PHILADELPHIA REFLECTIONS
Musings of a Philadelphia Physician who has served the community for six decades

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Philadephia: America's Capital, 1774-1800
The Continental Congress met in Philadelphia from 1774 to 1788. Next, the new republic had its capital here from 1790 to 1800. Thoroughly Quaker Philadelphia was in the center of the founding twenty-five years when, and where, the enduring political institutions of America emerged.

Robert Morris' United States
Robert Morris of Philadelphia created many of the best features of the United States. His face might be carved on Mount Rushmore if he hadn't created one really bad feature, as well.

America's Revolutionary War
It seems too specific to say the Revolutionary War's causes were economic or sociologic. North America grew too busy and valuable to be governed from three thousand miles, using available tools. The Empire fell apart after it got too big.

Reflections on Three Constitutions
The American Constitution has lasted two centuries, longer than any others. It is a written contract, describing in detail what the people expect their government to do. The greatest difficulty in all such Unions is to persuade multiple republics, of differing sizes and characteristics, to agree to a uniform set of basic principles. The solution, proposed by John Dickinson, was a major refinement of the principle of majority rule, allowing small member states to co-exist with big ones without being overwhelmed.

History: Philadelphia and the Quaker Colonies
Philadelphia and the Quaker Colonies

Four Constitutions
Multi-national unions of republics are uncommon, usually brief and seldom voluntary. America has had three of them, but we only got it right the second time. Uncertain why we succeeded when many others failed, we remain skeptical of changing the rules. The Europeans, on the other hand, are uncertain whether they want to follow the Confederate States of America toward extinction, or the United States of America toward world domination. When deeply considered, it is a hard choice.

Confederation Congress, 1781-1789

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Attendees of the Confederation Congress (1781 - 1789)

{Samuel Adams}
Samuel Adams
{Thomas Adams}
Thomas Adams
{John Banister}
John Banister
{Josiah Bartlett}
Josiah Bartlett
{Daniel Carroll}
Daniel Carroll
{William Clingan}
William Clingan
{Francis Danna}
Francis Danna
{John Dickinson}
John Dickinson
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William Henry Drayton
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James Duane
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William Duer
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William Ellery
{Elbridge Gerry}
Elbridge Gerry
{John Hancock}
John Hancock
{John Hanson}
John Hanson
{John Harviec}
John Harviec
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Thomas Heyward Jr.
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Samuel Huntington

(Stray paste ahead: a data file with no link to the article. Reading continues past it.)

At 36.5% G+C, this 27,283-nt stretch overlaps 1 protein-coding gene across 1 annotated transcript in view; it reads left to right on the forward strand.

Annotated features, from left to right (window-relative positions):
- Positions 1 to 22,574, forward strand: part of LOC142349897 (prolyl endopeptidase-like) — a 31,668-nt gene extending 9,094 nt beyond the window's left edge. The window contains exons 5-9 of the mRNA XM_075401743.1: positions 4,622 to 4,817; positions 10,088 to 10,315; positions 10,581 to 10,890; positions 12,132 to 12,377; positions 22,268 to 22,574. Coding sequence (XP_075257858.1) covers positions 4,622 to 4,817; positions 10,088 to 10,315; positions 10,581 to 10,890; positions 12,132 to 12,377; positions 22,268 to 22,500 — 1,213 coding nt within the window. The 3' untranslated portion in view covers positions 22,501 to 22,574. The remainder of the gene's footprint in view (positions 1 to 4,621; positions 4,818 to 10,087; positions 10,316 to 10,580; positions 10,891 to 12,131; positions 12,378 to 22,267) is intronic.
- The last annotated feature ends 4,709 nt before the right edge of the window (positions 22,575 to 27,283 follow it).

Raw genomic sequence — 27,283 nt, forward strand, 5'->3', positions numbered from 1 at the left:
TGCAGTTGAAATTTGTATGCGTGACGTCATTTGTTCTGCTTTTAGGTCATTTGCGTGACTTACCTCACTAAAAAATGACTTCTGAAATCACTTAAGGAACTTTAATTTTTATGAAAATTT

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Richard Hutson
{Edward Langworthy}
Edward Langworthy
{Henry Laurens}
Henry Laurens
{Francis Lightfoot Lee}
Francis Lightfoot Lee
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Richard Henry Lee
{Francis Lewis}
Francis Lewis
{Henry Marchant}
Henry Marchant
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John Mathews
{Gouverneur Morris}
Gouverneur Morris
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Robert Morris
{John Penn}
John Penn
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Joseph Reed
{Daniel Roberdeau}
Daniel Roberdeau
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Roger Sherman
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Jonathan Bayard Smith
{Nicholas Van Dyke}
Nicholas Van Dyke
{George Walton}
George Walton
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John Witherspoon
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Oliver Wolcott

http://www.philadelphia-reflections.com/blog/2324.htm


The Decision of Trenton (1782) Under the Articles of Confederation

{Trenton Makes the World Takes}
Trenton Makes the World Takes

AS the American Revolution drew to an end, the time arrived to settle the inter-state grievance of Pennsylvania and Connecticut over King Charles II's ambiguity about who owned Pennsylvania's Wyoming Valley, including the city of Wilkes-Barre. However, if they were all going to be United States citizens, it didn't matter much whether the residents of Wilkes-Barre (as it was now known) were governed by the laws of Connecticut or Pennsylvania. But bloody grievances die hard, and slowly. The genteel debates envisioned by the Articles of Confederation were not not equal to settling blood feuds, but they tried. The two states selected judges to represent them, in a negotiated settlement which took place on neutral ground, Trenton, New Jersey. After protracted testimony and prolonged secret deliberation, the judges emerged with a very brief and unexplained decision: The Wyoming Valley belongs to Pennsylvania. Period.

Almost every scholar of this subject is convinced that the unwritten decision contained two other provisions. Connecticut was given a piece of Ohio, Western Reserve. And the Pennsylvania representatives privately assured the group that the Pennsylvania Legislature would in time recognize the land titles of the Connecticut settlers who were actually resident on Pennsylvania land. Unfortunately, it is hard if not impossible to enforce an agreement that is secret, and the Connecticut claim to Ohio was eventually eliminated, while the Pennsylvania promise to recognize the land titles of people whose ancestors killed our ancestors, was much delayed, watered down, and resented.